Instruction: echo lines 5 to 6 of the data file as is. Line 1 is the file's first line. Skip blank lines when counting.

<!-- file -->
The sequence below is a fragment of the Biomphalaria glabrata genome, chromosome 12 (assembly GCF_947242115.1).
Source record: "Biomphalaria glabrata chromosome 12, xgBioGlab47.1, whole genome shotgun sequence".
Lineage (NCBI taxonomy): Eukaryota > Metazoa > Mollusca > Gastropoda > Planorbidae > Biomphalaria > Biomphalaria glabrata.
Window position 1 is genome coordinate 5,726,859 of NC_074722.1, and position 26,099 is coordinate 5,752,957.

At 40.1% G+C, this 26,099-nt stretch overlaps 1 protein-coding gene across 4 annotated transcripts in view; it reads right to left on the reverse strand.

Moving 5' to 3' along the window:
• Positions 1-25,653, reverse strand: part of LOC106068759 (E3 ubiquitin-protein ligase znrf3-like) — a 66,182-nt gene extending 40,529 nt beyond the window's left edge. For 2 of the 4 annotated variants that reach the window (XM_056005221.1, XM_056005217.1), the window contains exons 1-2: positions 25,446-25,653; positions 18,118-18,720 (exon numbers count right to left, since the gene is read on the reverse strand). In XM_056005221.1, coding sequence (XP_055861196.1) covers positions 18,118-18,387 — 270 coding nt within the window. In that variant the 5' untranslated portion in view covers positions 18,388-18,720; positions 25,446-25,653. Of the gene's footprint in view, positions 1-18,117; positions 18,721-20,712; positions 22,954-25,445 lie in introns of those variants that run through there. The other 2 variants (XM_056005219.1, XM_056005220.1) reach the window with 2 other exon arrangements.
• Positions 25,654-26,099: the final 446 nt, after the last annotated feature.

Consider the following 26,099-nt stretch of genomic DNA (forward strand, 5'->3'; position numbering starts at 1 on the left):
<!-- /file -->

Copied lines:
At 40.1% G+C, this 26,099-nt stretch overlaps 1 protein-coding gene across 4 annotated transcripts in view; it reads right to left on the reverse strand.

Moving 5' to 3' along the window: